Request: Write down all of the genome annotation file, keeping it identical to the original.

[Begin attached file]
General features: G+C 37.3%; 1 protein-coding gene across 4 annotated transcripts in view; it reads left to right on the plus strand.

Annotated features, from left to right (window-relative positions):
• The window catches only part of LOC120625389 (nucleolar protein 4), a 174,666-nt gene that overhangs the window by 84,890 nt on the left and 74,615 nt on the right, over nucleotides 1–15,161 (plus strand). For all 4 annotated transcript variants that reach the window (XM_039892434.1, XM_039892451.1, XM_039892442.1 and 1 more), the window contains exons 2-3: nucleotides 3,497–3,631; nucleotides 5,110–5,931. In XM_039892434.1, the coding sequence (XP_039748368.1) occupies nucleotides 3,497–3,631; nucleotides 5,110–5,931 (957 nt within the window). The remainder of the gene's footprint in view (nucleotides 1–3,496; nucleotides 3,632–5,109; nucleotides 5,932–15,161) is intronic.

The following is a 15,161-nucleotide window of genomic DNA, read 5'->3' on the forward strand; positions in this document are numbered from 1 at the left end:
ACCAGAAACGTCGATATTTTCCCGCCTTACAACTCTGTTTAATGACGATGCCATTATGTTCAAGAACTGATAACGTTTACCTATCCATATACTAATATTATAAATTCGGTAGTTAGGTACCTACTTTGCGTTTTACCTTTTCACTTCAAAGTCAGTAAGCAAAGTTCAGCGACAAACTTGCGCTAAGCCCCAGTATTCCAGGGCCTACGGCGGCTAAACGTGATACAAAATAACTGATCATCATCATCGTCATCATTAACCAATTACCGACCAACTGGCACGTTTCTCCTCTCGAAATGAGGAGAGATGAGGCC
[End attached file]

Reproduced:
General features: G+C 37.3%; 1 protein-coding gene across 4 annotated transcripts in view; it reads left to right on the plus strand.

Annotated features, from left to right (window-relative positions):
• The window catches only part of LOC120625389 (nucleolar protein 4), a 174,666-nt gene that overhangs the window by 84,890 nt on the left and 74,615 nt on the right, over nucleotides 1–15,161 (plus strand). For all 4 annotated transcript variants that reach the window (XM_039892434.1, XM_039892451.1, XM_039892442.1 and 1 more), the window contains exons 2-3: nucleotides 3,497–3,631; nucleotides 5,110–5,931. In XM_039892434.1, the coding sequence (XP_039748368.1) occupies nucleotides 3,497–3,631; nucleotides 5,110–5,931 (957 nt within the window). The remainder of the gene's footprint in view (nucleotides 1–3,496; nucleotides 3,632–5,109; nucleotides 5,932–15,161) is intronic.

The following is a 15,161-nucleotide window of genomic DNA, read 5'->3' on the forward strand; positions in this document are numbered from 1 at the left end:
ACCAGAAACGTCGATATTTTCCCGCCTTACAACTCTGTTTAATGACGATGCCATTATGTTCAAGAACTGATAACGTTTACCTATCCATATACTAATATTATAAATTCGGTAGTTAGGTACCTACTTTGCGTTTTACCTTTTCACTTCAAAGTCAGTAAGCAAAGTTCAGCGACAAACTTGCGCTAAGCCCCAGTATTCCAGGGCCTACGGCGGCTAAACGTGATACAAAATAACTGATCATCATCATCGTCATCATTAACCAATTACCGACCAACTGGCACGTTTCTCCTCTCGAAATGAGGAGAGATGAGGCC